Goals come and go. Some are important today, but less important a year from now. If a goal is missed – or met – a new one will be set. In a cooperative workplace, the focus easily turns to tactics over strategy. Colleagues may be friendly and willing to share information, but become misaligned depending on short-term goals. Progress slows.

In this kind of environment, design and marketing are often considered “add-ons.” Little is expected and rarely, if ever, is it considered important in the executive suite.

Shared vision
An organization’s vision doesn’t change whether business is booming or headwinds are strong. It reflects the reason for being – the core promise made to its customers. In a collaborative workplace, the focus remains on strategy even as different tactics are implemented. Colleagues use their common vision as a filter to prioritize work, knowing that long-term results require everyone pulling in the same direction. Progress accelerates.

In this type of workplace, design and marketing are more fully integrated into operations. Their expertise and insights are considered vital, even at the earliest stages of an initiative.

Everyone has a role to play
The most important thing I have to do this week is …? Chances are if you ask six people working for the same organization to fill in the blank, you will get six different answers. Naturally, you say, they all have different responsibilities.

Big picture goals are rarely as clear as leaders believe them to be. More often, for people being asked to collaborate across departments, it’s as if someone dumped a pile of jigsaw pieces on the table and asked them to solve the puzzle – without a picture … or all of the pieces.

Take the time to be clear – and a memo won’t cut it. Get everyone in a room together to hash out the sequence of activities. Honestly assess both the time and people necessary for the outcome you want. In creating a mutually agreed-upon framework, you create the clarity to move forward with confidence – a model for collaboration.

Make adjustments
Cooperation means working together independently. Collaboration, on the other hand means working together dependently.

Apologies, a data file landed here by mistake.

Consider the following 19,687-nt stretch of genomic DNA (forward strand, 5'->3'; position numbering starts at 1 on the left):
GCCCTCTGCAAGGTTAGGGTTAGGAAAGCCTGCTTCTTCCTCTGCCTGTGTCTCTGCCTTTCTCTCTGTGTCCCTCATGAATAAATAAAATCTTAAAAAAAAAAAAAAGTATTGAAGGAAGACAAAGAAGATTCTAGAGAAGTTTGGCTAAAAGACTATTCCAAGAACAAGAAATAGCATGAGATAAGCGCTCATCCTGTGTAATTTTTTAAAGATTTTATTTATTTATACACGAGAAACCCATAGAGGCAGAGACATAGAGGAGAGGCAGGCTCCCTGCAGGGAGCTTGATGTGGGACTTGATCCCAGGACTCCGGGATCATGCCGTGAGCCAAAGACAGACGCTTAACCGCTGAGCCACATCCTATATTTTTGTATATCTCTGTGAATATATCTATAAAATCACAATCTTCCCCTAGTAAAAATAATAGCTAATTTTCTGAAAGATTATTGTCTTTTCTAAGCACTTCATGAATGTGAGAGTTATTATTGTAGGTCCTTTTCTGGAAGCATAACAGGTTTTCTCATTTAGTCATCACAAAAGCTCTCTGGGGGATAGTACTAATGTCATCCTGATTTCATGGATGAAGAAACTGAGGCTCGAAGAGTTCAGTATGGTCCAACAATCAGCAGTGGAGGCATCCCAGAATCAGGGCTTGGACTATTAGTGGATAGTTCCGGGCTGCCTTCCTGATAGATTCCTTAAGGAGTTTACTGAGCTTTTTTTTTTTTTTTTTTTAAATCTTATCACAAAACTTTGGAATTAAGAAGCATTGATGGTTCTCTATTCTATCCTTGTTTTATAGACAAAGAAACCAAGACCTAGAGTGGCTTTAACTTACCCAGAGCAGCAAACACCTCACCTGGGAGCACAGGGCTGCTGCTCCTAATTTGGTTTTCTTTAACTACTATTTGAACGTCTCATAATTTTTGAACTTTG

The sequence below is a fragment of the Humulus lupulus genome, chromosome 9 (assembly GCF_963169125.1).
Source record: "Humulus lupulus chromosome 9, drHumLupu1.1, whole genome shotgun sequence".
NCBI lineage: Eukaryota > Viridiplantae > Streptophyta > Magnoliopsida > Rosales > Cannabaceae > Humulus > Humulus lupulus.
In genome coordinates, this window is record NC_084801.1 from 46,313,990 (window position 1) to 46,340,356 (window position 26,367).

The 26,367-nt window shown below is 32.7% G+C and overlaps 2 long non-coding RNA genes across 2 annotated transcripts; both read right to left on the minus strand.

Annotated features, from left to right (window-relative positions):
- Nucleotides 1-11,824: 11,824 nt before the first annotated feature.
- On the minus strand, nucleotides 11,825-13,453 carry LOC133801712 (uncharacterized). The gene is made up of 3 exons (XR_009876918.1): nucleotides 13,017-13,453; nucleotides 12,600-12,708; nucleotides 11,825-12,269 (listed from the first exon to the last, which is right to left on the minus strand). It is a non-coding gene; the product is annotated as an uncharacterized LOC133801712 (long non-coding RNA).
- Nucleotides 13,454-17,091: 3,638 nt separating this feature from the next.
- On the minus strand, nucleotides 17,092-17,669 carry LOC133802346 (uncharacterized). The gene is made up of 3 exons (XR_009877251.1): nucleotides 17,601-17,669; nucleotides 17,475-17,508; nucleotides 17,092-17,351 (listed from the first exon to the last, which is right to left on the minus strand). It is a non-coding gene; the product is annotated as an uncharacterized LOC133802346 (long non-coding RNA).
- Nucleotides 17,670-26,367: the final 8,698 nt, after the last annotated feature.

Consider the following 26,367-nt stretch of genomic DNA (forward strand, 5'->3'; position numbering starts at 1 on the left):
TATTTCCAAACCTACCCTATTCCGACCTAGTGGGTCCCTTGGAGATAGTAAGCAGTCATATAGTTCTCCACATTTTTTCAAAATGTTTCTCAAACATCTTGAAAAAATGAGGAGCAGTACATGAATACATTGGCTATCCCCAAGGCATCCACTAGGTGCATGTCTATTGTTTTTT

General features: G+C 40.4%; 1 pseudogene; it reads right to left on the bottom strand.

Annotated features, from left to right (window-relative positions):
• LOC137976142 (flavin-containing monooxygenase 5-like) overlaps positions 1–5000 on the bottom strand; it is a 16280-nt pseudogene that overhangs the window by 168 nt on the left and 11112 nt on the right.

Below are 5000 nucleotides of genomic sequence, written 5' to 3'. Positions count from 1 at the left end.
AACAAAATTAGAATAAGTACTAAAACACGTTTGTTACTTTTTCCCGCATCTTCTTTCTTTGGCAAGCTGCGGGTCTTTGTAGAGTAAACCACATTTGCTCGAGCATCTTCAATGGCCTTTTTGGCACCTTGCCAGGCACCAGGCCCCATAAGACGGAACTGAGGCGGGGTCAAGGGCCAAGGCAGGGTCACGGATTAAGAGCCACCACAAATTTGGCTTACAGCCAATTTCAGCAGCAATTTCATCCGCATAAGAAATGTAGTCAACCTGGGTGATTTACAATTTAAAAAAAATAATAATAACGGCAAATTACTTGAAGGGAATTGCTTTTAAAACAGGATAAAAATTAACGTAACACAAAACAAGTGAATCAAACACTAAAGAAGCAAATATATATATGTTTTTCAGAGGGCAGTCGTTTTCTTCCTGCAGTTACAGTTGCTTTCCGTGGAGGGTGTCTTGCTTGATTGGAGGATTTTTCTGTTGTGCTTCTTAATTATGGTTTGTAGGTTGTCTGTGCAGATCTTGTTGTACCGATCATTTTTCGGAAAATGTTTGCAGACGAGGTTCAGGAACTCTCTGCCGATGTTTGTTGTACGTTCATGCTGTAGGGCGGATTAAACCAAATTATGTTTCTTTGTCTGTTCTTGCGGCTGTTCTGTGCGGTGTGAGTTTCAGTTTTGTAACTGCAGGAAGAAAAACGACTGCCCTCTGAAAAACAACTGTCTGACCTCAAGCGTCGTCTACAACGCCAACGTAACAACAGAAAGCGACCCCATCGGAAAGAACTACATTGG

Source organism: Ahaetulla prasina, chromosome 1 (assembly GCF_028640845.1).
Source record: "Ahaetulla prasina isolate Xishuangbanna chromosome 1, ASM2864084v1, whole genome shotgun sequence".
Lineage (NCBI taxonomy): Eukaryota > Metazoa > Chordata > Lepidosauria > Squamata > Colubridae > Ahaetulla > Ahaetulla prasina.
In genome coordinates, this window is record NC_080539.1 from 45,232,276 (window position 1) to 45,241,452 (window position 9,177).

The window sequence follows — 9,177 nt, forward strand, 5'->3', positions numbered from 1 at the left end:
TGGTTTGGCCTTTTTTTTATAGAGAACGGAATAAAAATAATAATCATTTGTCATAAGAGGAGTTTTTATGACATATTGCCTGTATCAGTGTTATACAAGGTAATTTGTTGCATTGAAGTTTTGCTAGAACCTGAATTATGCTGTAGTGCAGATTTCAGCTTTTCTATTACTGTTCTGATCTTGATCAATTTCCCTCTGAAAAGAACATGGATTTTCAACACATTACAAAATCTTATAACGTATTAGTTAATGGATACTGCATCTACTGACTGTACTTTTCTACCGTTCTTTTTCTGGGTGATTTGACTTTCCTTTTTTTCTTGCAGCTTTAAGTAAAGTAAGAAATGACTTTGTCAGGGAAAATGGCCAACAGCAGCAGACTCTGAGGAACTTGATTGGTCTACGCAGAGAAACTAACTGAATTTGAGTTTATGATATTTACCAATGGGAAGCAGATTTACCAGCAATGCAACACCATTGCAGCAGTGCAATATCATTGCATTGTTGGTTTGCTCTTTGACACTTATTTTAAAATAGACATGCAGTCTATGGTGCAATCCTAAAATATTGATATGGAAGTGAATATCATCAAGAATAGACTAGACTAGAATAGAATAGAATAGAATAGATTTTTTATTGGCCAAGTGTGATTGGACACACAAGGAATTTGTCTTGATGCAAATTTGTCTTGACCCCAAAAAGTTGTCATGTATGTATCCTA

In science, when human behavior enters the equation, things go nonlinear. That’s why Physics is easy and Sociology is hard. – Neil deGrasse Tyson

Any ambitious project takes time. Over time, availability, workloads, and priorities can change. Project leaders must maintain the flexibility to adjust on the fly, aligning their goals and resources with others in real time.

The world is integrated. Disciplines aren’t – but need to be.

Collaboration by design
Why do designers need to collaborate? Though they may grumble about them from time to time, designers need clients. They need problems to solve. At its core, design is most valuable when it serves a larger purpose. A designer interested only in pursuing personal interests is a fine artist.

Maybe more importantly, why do non-designers need to collaborate – not just cooperate with – designers? The more context a designer has the more likely your project will be successful. We are skilled at synthesizing a variety of inputs into a cohesive whole. We are able to consider a problem from many different points of view. And we can visualize and present options so that others are able to see the possibilities.

Cooperation is pleasant. Collaboration is more difficult, but more effective.

 

Related content:

Framing the story

Strategy falls on deaf ears

Design for action

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Resolutions

Fun Happy New Year card design party bottle making toast and colorful decoration. EPS10 vectorA couple months ago, while cleaning our basement family room, our two teenage boys found a mysterious note tucked in a crevice next to the built-in bookshelves. They excitedly reported that this long-forgotten note, written five years ago as a sort of time capsule, was to be opened in 2017.